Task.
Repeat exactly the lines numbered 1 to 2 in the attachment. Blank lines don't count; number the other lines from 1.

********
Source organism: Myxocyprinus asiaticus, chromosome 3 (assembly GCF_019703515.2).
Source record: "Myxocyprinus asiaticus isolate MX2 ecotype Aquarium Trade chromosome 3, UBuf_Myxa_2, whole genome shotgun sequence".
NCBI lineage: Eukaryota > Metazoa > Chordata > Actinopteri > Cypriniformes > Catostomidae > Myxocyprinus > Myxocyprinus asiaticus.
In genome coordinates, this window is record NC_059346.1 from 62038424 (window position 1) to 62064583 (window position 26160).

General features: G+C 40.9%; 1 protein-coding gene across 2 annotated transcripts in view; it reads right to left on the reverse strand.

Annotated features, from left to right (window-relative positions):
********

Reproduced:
Source organism: Myxocyprinus asiaticus, chromosome 3 (assembly GCF_019703515.2).
Source record: "Myxocyprinus asiaticus isolate MX2 ecotype Aquarium Trade chromosome 3, UBuf_Myxa_2, whole genome shotgun sequence".